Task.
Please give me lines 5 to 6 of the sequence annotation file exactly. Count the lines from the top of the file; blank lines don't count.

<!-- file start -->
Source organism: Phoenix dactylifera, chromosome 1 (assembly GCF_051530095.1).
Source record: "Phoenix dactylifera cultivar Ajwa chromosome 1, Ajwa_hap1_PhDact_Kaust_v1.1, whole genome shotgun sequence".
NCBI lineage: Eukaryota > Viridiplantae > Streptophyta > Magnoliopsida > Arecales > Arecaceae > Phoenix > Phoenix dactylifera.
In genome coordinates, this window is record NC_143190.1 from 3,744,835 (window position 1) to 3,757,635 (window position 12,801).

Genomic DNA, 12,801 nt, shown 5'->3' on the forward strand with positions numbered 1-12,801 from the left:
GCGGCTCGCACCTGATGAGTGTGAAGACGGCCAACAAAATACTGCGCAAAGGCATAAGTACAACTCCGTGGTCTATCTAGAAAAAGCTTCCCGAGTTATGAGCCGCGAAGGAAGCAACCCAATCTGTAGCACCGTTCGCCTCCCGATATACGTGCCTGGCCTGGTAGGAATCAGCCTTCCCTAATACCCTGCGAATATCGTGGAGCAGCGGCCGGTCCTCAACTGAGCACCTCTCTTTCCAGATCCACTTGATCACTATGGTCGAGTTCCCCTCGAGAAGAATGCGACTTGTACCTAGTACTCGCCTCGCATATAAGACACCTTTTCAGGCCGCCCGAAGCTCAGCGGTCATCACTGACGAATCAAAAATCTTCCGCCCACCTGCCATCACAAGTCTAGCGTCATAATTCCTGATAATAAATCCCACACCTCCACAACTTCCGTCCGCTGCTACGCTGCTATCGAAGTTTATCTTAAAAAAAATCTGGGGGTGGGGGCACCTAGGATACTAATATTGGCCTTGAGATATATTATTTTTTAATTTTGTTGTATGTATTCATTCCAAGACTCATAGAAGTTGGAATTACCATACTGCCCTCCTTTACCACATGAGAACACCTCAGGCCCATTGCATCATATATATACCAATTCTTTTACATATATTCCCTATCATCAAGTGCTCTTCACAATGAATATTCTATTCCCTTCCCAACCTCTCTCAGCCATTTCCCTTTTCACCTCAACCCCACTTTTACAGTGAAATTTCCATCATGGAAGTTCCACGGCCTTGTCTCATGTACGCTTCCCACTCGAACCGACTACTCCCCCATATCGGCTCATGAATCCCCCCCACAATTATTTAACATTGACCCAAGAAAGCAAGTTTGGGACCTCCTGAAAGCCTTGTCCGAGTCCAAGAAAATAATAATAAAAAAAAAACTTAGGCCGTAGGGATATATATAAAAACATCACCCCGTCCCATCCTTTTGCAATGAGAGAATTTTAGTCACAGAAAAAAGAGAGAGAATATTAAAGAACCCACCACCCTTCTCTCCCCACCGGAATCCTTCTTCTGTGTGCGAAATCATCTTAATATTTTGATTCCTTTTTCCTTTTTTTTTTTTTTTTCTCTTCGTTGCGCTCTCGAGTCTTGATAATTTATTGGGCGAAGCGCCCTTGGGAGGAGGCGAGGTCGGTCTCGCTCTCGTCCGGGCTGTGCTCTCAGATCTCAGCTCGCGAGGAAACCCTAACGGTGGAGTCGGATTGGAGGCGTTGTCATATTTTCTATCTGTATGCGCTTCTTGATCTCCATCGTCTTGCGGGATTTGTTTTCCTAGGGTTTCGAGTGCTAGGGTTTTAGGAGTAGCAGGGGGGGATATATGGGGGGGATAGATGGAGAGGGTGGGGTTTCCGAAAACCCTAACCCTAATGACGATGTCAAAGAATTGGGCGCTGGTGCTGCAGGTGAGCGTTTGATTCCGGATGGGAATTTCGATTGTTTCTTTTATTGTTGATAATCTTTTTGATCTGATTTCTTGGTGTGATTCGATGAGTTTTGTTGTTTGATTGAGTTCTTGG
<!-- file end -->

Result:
Genomic DNA, 12,801 nt, shown 5'->3' on the forward strand with positions numbered 1-12,801 from the left:
GCGGCTCGCACCTGATGAGTGTGAAGACGGCCAACAAAATACTGCGCAAAGGCATAAGTACAACTCCGTGGTCTATCTAGAAAAAGCTTCCCGAGTTATGAGCCGCGAAGGAAGCAACCCAATCTGTAGCACCGTTCGCCTCCCGATATACGTGCCTGGCCTGGTAGGAATCAGCCTTCCCTAATACCCTGCGAATATCGTGGAGCAGCGGCCGGTCCTCAACTGAGCACCTCTCTTTCCAGATCCACTTGATCACTATGGTCGAGTTCCCCTCGAGAAGAATGCGACTTGTACCTAGTACTCGCCTCGCATATAAGACACCTTTTCAGGCCGCCCGAAGCTCAGCGGTCATCACTGACGAATCAAAAATCTTCCGCCCACCTGCCATCACAAGTCTAGCGTCATAATTCCTGATAATAAATCCCACACCTCCACAACTTCCGTCCGCTGCTACGCTGCTATCGAAGTTTATCTTAAAAAAAATCTGGGGGTGGGGGCACCTAGGATACTAATATTGGCCTTGAGATATATTATTTTTTAATTTTGTTGTATGTATTCATTCCAAGACTCATAGAAGTTGGAATTACCATACTGCCCTCCTTTACCACATGAGAACACCTCAGGCCCATTGCATCATATATATACCAATTCTTTTACATATATTCCCTATCATCAAGTGCTCTTCACAATGAATATTCTATTCCCTTCCCAACCTCTCTCAGCCATTTCCCTTTTCACCTCAACCCCACTTTTACAGTGAAATTTCCATCATGGAAGTTCCACGGCCTTGTCTCATGTACGCTTCCCACTCGAACCGACTACTCCCCCATATCGGCTCATGAATCCCCCCCACAATTATTTAACATTGACCCAAGAAAGCAAGTTTGGGACCTCCTGAAAGCCTTGTCCGAGTCCAAGAAAATAATAATAAAAAAAAAACTTAGGCCGTAGGGATATATATAAAAACATCACCCCGTCCCATCCTTTTGCAATGAGAGAATTTTAGTCACAGAAAAAAGAGAGAGAATATTAAAGAACCCACCACCCTTCTCTCCCCACCGGAATCCTTCTTCTGTGTGCGAAATCATCTTAATATTTTGATTCCTTTTTCCTTTTTTTTTTTTTTTTCTCTTCGTTGCGCTCTCGAGTCTTGATAATTTATTGGGCGAAGCGCCCTTGGGAGGAGGCGAGGTCGGTCTCGCTCTCGTCCGGGCTGTGCTCTCAGATCTCAGCTCGCGAGGAAACCCTAACGGTGGAGTCGGATTGGAGGCGTTGTCATATTTTCTATCTGTATGCGCTTCTTGATCTCCATCGTCTTGCGGGATTTGTTTTCCTAGGGTTTCGAGTGCTAGGGTTTTAGGAGTAGCAGGGGGGGATATATGGGGGGGATAGATGGAGAGGGTGGGGTTTCCGAAAACCCTAACCCTAATGACGATGTCAAAGAATTGGGCGCTGGTGCTGCAGGTGAGCGTTTGATTCCGGATGGGAATTTCGATTGTTTCTTTTATTGTTGATAATCTTTTTGATCTGATTTCTTGGTGTGATTCGATGAGTTTTGTTGTTTGATTGAGTTCTTGG